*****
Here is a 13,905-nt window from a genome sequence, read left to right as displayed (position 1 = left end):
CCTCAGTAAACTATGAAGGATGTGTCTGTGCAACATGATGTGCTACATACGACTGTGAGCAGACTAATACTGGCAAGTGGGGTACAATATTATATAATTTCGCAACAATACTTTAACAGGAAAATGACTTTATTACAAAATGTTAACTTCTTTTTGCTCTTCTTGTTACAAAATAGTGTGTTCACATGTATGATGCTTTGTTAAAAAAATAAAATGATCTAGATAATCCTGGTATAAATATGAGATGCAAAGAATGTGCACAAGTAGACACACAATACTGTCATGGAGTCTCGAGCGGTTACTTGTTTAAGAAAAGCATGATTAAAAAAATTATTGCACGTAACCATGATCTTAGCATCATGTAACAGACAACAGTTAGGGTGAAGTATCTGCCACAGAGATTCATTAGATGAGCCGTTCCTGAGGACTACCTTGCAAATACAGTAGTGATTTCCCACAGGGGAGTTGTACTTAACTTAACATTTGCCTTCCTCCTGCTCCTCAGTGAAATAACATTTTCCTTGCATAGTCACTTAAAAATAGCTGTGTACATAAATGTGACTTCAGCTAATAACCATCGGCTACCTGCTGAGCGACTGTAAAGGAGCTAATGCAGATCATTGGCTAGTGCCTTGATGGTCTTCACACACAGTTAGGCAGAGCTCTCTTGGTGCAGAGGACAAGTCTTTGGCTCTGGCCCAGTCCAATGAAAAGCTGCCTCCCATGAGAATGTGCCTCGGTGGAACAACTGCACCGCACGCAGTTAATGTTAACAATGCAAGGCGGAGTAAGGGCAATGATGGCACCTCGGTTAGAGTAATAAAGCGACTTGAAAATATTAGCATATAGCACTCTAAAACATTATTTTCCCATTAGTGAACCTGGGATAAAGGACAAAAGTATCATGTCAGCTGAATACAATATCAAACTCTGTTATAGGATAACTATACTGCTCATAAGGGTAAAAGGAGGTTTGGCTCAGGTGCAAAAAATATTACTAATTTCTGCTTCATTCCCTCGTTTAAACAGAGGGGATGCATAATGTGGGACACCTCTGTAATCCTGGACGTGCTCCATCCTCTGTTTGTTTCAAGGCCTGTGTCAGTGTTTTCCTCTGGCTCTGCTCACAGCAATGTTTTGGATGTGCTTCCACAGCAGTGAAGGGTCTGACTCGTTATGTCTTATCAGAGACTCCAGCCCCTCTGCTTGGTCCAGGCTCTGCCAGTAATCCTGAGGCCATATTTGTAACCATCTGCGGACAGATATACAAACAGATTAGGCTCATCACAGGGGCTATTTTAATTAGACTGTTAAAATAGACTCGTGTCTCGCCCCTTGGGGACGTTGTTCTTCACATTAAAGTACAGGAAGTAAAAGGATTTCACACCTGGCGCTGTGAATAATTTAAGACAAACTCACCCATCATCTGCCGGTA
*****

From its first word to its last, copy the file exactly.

Here is a 13,905-nt window from a genome sequence, read left to right as displayed (position 1 = left end):
CCTCAGTAAACTATGAAGGATGTGTCTGTGCAACATGATGTGCTACATACGACTGTGAGCAGACTAATACTGGCAAGTGGGGTACAATATTATATAATTTCGCAACAATACTTTAACAGGAAAATGACTTTATTACAAAATGTTAACTTCTTTTTGCTCTTCTTGTTACAAAATAGTGTGTTCACATGTATGATGCTTTGTTAAAAAAATAAAATGATCTAGATAATCCTGGTATAAATATGAGATGCAAAGAATGTGCACAAGTAGACACACAATACTGTCATGGAGTCTCGAGCGGTTACTTGTTTAAGAAAAGCATGATTAAAAAAATTATTGCACGTAACCATGATCTTAGCATCATGTAACAGACAACAGTTAGGGTGAAGTATCTGCCACAGAGATTCATTAGATGAGCCGTTCCTGAGGACTACCTTGCAAATACAGTAGTGATTTCCCACAGGGGAGTTGTACTTAACTTAACATTTGCCTTCCTCCTGCTCCTCAGTGAAATAACATTTTCCTTGCATAGTCACTTAAAAATAGCTGTGTACATAAATGTGACTTCAGCTAATAACCATCGGCTACCTGCTGAGCGACTGTAAAGGAGCTAATGCAGATCATTGGCTAGTGCCTTGATGGTCTTCACACACAGTTAGGCAGAGCTCTCTTGGTGCAGAGGACAAGTCTTTGGCTCTGGCCCAGTCCAATGAAAAGCTGCCTCCCATGAGAATGTGCCTCGGTGGAACAACTGCACCGCACGCAGTTAATGTTAACAATGCAAGGCGGAGTAAGGGCAATGATGGCACCTCGGTTAGAGTAATAAAGCGACTTGAAAATATTAGCATATAGCACTCTAAAACATTATTTTCCCATTAGTGAACCTGGGATAAAGGACAAAAGTATCATGTCAGCTGAATACAATATCAAACTCTGTTATAGGATAACTATACTGCTCATAAGGGTAAAAGGAGGTTTGGCTCAGGTGCAAAAAATATTACTAATTTCTGCTTCATTCCCTCGTTTAAACAGAGGGGATGCATAATGTGGGACACCTCTGTAATCCTGGACGTGCTCCATCCTCTGTTTGTTTCAAGGCCTGTGTCAGTGTTTTCCTCTGGCTCTGCTCACAGCAATGTTTTGGATGTGCTTCCACAGCAGTGAAGGGTCTGACTCGTTATGTCTTATCAGAGACTCCAGCCCCTCTGCTTGGTCCAGGCTCTGCCAGTAATCCTGAGGCCATATTTGTAACCATCTGCGGACAGATATACAAACAGATTAGGCTCATCACAGGGGCTATTTTAATTAGACTGTTAAAATAGACTCGTGTCTCGCCCCTTGGGGACGTTGTTCTTCACATTAAAGTACAGGAAGTAAAAGGATTTCACACCTGGCGCTGTGAATAATTTAAGACAAACTCACCCATCATCTGCCGGTA